Monthly Archives: March 2010

Study Shows Obesity Increasing In Our Kids

Somehow I tend to think that California parents are different than parents in other parts of the US. That, being in an area where it’s sunny year-around and pleasant, and filled with new-agey families, that somehow our kids will end up robust and healthy, not like all those people in those 4-season-states where they spend too much time indoors to avoid the freezing temperatures.

However, a recent Permanente survey shows that 7% of elementary-school boys and 5% of elementary-school girls are already packing on the pounds at their young ages, and may already be setting themselves up for a lifetime of trouble–both socially and medically.

Corinna Koebnick, the leader of the study, is a nutritionist and research scientist for Kaiser right down in Pasadena. According to her, “A 10-year-old boy is supposed to weigh around 70 pounds, and an extremely obese 10-year-old weighs 114 pounds. That’s not merely a cosmetic issue. There’s growing evidence that being obese in childhood raises the risk of a host of serious health problems in adulthood, including heart disease and diabetes. These children will likely continue to be extremely obese adults.” Sad to say, you know she’s right.

710,949 children were studied from 2007 and 2008. Of these children, 37% were overweight, 19% were obese and 6% were considered extremely obese. I think these numbers are staggering!! That means over half the kids were fat, some dangerously so! As a physician with an adult weight management program in my practice, I am deeply concerned about the illnesses that these kids are going to experience because of their obesity. Yes, the Obama administration has targeted $10 billion over the next 10 years to improve school lunches and it’s true that alot of school lunches leave a great deal to be desired, that’s not going to make a dent for those kids who are overweight right now and who are in need of immediate changes.

What should you do to prevent obesity in your kids or nip it in the bud if it’s already happening?

  1. Know your child’s BMI. If looking at your kids doesn’t tell you whether or not they are overweight, then their Body Mass Index will. Ask your pediatrician to measure your child’s BMI or, better yet, visit an online child BMI calculator and you’ll know right away.
  2. Quit buying sugary beverages—even something as good as orange juice still has alot of sugar in it, but at least it’s missing the chemicals in soft drinks and sugary “fruit drinks”. Sparkling water is a wonderful alternative if you can get your kids to drink it–add some pure fruit juice to it and it will be similar to fruity soda. These fruit spritzers are refreshing but low in both calories and refined carbs.
  3. Get your kids busy and out of the house. Play, play, play. Play with them. They will do what you do. If you are a couch potato, they’ll be couch potatoes. Not only will getting out and playing with the kids contribute to better health for both of you but it will contribute to great time as a family too, and who wouldn’t benefit from that?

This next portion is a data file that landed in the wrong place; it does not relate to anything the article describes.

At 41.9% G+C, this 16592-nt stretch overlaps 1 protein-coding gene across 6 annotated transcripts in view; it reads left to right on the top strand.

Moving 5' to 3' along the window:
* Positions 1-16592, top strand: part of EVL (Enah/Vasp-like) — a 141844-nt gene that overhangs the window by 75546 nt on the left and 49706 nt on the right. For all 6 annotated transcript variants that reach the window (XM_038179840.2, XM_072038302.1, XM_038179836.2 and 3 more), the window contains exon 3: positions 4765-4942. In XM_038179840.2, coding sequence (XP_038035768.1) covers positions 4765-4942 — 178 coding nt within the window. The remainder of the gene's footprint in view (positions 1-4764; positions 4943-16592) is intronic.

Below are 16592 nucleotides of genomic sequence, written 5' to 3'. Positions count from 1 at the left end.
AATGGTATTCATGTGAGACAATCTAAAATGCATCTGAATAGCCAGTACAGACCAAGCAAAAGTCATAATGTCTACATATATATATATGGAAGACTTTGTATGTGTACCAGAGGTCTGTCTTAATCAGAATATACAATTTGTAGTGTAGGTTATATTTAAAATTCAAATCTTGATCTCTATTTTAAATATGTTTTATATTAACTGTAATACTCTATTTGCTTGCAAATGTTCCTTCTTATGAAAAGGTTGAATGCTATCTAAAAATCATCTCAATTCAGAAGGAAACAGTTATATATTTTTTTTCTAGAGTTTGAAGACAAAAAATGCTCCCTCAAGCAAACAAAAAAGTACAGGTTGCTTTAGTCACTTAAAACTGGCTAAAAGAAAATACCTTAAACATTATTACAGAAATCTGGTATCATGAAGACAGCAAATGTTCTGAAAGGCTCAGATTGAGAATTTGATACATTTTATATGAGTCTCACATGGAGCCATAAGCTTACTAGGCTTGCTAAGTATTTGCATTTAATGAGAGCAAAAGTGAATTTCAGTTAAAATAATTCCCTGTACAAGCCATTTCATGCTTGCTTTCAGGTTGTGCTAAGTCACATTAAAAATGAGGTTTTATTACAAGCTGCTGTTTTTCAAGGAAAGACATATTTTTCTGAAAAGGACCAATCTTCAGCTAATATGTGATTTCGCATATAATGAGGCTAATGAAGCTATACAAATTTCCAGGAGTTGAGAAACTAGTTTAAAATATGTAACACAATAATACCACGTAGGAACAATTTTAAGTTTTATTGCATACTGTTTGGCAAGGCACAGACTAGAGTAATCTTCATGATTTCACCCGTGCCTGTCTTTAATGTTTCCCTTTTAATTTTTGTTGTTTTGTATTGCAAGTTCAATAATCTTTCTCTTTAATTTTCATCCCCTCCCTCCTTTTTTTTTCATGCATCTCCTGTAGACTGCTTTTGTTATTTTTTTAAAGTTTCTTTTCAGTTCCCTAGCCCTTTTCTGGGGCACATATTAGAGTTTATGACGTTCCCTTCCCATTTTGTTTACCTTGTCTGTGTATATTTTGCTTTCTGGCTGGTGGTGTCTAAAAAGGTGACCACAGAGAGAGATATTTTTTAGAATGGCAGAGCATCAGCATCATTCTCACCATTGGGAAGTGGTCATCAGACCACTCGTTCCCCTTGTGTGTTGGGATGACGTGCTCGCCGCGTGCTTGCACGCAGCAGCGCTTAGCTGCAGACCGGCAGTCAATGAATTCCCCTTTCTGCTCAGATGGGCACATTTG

Eat Chocolate to lower your stress!

Sure, you love chocolate, but did you know it can honestly, measureably reduce your stress? It’s true. A study was performed at the Nestle Research Center in Switzerland in late 2009 to discover whether dark chocolate was a true stress-reducer, as measured by blood tests, or just a tasty treat that made people think their stress was reduced.

Thirty men and women were involved in this short, 2-week study. At the beginning of the study, blood tests were taken to determine each individual’s metabolic stress factors. Then, the participants were instructed to eat 20 grams of dark chocolate mid-morning and again, mid-afternoon for the entire two week period. That’s a total of 40 grams a day or 1.4 ounces, which is about the same size as a Hershey’s Dark chocolate bar.

At the end of the two-week period, the blood tests were repeated and it was learned that each person’s metabolic stress levels were reduced. Why? Researchers believe it’s because dark chocolate is rich in flavenoids, which are antipoxidants. These antioxidants can benefit the liver, immune system, heart and blood vessels, the connective tissue and muscles, and the adrenals and nervous system.

Their conclusion?  “The study provides strong evidence that a daily consumption of 40 g of dark chocolate during a period of 2 weeks is sufficient to modify the metabolism of… healthy human subjects, as per variation of both host and gut microbial metabolism.”

So, there have it! Next time you’re stressed, eat some dark chocolate. Better yet, have a little bit every single day and you might find your stress is lower all the time!

To your health and beauty,

Dr. Vip Dev

Columbian Liposuction Study Shows Good Results over 25 years

Liposuction, one of the most commonly performed cosmetic surgeries in the world, has come a long way since its invention by an Italian gynecologist in 1974. A study performed in Cali, Columbia reveals what works, what doesn’t, and which techniques are the safest.

Four plastic surgeons in Cali, Columbia analyzed the results from more than 26,000 patients over a period of 25 years of liposuction procedures. The surgeons found that tumescent liposuction and laser-assisted liposuction (LAL) deliver the best aesthetic results. In addition, both of these methods have improved the safety of liposuction procedures and reduced the incidence of anemia (a fairly common complication of liposuction, affecting almost 20% of all lipo patients).

Although 90% of patients reported experiencing postoperative pain regardless of the technique that was used, an average of 82% of patients were satisfied with the outcome of their procedure, and satisfaction levels were similar for all of the liposuction techniques covered in the review.